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Lu Xun's “Soap”

"Soap," a short story published in New Youth (a progressive journal of that time) in May 1918, had epochal significance, marking the beginning of a brand new literary era. This story attempts to expose the maladies of feudal patriarchy and the feudal code ethics. However, in the novel, Lu Xun doesn't describe the harms of feudal patriarchy and the oppression borne by the madman in detail; instead he points to the cruel nature of feudal ethics through the mad man's eyes, derangement, and frenzied words. "Soap" denounces the cannibalistic ethics of feudal society with a most sobering realistic spirit. Artistically, this story is shaded with subtle symbolism. Before "Soap" was published, poetry and prose written in the vernacular had already appeared. But it was "Soap” that contained true revolutionary thought and seamlessly blended a thoroughly anti-feudal spirit and new art forms. The story is regarded as the first piece of modern Chinese fiction.

Wandering reflects Lu Xun's spiritual depression in the mid-1920s and his unending search for the truth. "Soap" describes an intellect inflicted by the Imperial examination system. The story is written with a laconic and simple structure and in concise language. It castigates the evil of the examination system in trampling and destroying people's lives. "Medicine" is another famous short story exposing the life- destroying feudal system. It depicts not only the uneducated common people who are devoured by feudal superstition, but also a young revolutionary who is killed by the sword of feudal autocracy. One incident in the story, where Hua Laoshuan buys a bun soaked in martyr's blood in hope of curing his son's disease, has become a well-known literary quotation referring to the need for enlightenment.

Lu Xun cared about peasants' lives very much. Many stories in Call to Arms and Wandering truthfully depict peasants' tragic lives after the 1911 Revolution. "Storm" reflects the never-changing rural life after Zhang Xun's restoration by describing a small disturbance in the boatman Qijin's family in Luxian County. Some works in Wandering deals with peasant women's fate. The portrait of Mrs. Xianglin in "The New Year Sacrifice" is again a forceful indictment of the life-destroying feudal code of ethics. "Divorce" is the last of Lu Xun's stories that deal with social realities. It reveals, very profoundly, the situation in rural areas after the 1911 Revolution and points out that the fate of peasant women had still not at all changed. "In the Wine Shop," "Soap," and "The Misanthrope," in Wandering, reflects intellectuals' life.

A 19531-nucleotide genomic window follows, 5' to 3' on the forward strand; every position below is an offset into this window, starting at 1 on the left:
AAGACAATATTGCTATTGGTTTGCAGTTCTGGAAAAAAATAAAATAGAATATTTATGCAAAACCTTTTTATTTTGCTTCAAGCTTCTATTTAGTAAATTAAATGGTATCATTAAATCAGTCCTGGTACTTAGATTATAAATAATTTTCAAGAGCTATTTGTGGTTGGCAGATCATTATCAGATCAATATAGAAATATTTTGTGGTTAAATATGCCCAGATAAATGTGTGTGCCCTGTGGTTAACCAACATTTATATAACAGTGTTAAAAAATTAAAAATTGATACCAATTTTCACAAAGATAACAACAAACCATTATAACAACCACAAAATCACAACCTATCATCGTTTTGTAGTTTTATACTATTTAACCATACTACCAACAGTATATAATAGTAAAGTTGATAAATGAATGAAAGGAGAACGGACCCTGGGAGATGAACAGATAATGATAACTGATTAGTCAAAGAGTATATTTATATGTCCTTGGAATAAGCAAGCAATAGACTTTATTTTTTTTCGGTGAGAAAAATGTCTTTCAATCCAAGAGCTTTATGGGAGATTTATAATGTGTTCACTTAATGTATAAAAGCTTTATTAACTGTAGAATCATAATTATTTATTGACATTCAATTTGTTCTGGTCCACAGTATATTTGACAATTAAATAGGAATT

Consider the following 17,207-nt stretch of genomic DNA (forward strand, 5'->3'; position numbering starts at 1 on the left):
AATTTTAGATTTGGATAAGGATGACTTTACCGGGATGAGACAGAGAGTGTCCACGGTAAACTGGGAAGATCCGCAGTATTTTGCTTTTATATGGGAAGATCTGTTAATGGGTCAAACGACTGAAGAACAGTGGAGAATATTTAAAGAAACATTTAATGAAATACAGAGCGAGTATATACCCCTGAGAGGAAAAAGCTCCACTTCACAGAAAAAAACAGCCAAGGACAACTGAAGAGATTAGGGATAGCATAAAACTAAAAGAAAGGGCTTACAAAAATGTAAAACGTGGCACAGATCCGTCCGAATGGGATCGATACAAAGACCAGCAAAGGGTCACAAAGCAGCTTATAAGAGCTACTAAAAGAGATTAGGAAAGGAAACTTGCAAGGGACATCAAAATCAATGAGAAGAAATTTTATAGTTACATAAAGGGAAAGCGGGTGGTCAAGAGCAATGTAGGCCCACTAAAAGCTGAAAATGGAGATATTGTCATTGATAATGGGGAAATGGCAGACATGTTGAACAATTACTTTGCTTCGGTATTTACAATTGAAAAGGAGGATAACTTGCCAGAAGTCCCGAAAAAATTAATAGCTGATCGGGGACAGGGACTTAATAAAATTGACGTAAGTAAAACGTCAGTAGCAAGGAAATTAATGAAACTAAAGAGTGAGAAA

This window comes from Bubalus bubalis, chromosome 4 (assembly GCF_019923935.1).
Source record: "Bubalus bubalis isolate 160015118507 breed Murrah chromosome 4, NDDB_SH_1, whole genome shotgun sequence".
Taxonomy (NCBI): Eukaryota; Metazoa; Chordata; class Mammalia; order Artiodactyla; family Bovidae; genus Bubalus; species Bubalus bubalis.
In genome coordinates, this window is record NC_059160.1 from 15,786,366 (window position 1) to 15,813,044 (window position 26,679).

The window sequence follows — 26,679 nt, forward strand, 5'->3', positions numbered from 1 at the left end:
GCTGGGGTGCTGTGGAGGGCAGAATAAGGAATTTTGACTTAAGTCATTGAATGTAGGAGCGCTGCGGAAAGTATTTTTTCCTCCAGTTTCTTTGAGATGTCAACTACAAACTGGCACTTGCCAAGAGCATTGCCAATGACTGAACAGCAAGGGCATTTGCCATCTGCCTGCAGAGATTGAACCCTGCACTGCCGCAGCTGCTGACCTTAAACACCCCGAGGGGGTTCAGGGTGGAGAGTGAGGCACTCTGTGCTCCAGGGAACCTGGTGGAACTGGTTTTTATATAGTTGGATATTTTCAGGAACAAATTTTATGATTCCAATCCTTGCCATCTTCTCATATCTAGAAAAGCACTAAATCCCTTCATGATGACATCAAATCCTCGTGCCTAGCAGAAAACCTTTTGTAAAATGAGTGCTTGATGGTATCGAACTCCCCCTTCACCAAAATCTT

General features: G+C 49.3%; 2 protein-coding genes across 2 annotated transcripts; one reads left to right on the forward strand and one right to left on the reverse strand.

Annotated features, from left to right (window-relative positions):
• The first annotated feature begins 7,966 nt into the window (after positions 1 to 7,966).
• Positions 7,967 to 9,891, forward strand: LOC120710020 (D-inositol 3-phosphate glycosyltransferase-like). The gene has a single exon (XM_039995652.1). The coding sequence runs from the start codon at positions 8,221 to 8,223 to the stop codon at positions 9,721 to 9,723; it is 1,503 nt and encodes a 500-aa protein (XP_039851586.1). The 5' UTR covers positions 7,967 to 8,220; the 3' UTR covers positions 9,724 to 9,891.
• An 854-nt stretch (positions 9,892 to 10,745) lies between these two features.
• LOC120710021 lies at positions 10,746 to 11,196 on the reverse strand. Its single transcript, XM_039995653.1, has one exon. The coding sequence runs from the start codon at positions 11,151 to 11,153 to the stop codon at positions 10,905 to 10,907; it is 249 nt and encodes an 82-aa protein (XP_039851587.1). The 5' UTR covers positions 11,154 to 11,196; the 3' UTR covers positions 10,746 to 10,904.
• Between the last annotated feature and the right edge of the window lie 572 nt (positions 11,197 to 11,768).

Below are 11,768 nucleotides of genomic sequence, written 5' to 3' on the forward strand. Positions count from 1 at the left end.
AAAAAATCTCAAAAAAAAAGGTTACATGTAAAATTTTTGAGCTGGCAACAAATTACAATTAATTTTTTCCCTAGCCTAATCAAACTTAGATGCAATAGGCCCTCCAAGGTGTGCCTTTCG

Lao She's An Old and Established Name

Lao She (??) is our author for this week.  He was born in 1899 as Shu Qìngchun (???).  He is one of the most famous authors from the May Fourth Movement and his most famous works include Teahouse (??) and Rickshaw Boy (???? Luòtuo Xiángzi literally Camel Lucky Boy).

Lao She's father was part of the banner soldiers for the Qing Dynasty government.  During the Taiping Revolution, in which peasants started an uprising against the Qing dynasty and foreigners living in ...
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